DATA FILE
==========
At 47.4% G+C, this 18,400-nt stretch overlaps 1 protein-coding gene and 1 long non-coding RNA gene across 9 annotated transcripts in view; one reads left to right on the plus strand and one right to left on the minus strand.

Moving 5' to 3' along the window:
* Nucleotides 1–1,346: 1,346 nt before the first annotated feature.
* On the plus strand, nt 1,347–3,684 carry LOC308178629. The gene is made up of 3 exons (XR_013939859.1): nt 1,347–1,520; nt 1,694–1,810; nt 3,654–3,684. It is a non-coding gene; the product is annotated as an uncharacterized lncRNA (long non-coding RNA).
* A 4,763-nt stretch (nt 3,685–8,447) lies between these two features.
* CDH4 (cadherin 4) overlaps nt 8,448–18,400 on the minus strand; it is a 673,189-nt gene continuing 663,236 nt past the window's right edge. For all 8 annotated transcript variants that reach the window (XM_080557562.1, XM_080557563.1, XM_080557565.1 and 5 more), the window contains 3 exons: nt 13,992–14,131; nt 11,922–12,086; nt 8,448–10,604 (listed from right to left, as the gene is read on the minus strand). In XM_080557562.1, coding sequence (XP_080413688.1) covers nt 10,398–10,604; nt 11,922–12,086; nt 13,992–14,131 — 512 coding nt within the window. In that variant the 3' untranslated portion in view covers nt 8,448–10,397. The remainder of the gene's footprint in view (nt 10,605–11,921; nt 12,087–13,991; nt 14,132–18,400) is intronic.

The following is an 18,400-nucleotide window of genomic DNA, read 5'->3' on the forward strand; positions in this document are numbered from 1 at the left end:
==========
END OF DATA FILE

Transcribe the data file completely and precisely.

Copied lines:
At 47.4% G+C, this 18,400-nt stretch overlaps 1 protein-coding gene and 1 long non-coding RNA gene across 9 annotated transcripts in view; one reads left to right on the plus strand and one right to left on the minus strand.

Moving 5' to 3' along the window:
* Nucleotides 1–1,346: 1,346 nt before the first annotated feature.
* On the plus strand, nt 1,347–3,684 carry LOC308178629. The gene is made up of 3 exons (XR_013939859.1): nt 1,347–1,520; nt 1,694–1,810; nt 3,654–3,684. It is a non-coding gene; the product is annotated as an uncharacterized lncRNA (long non-coding RNA).
* A 4,763-nt stretch (nt 3,685–8,447) lies between these two features.
* CDH4 (cadherin 4) overlaps nt 8,448–18,400 on the minus strand; it is a 673,189-nt gene continuing 663,236 nt past the window's right edge. For all 8 annotated transcript variants that reach the window (XM_080557562.1, XM_080557563.1, XM_080557565.1 and 5 more), the window contains 3 exons: nt 13,992–14,131; nt 11,922–12,086; nt 8,448–10,604 (listed from right to left, as the gene is read on the minus strand). In XM_080557562.1, coding sequence (XP_080413688.1) covers nt 10,398–10,604; nt 11,922–12,086; nt 13,992–14,131 — 512 coding nt within the window. In that variant the 3' untranslated portion in view covers nt 8,448–10,397. The remainder of the gene's footprint in view (nt 10,605–11,921; nt 12,087–13,991; nt 14,132–18,400) is intronic.

The following is an 18,400-nucleotide window of genomic DNA, read 5'->3' on the forward strand; positions in this document are numbered from 1 at the left end: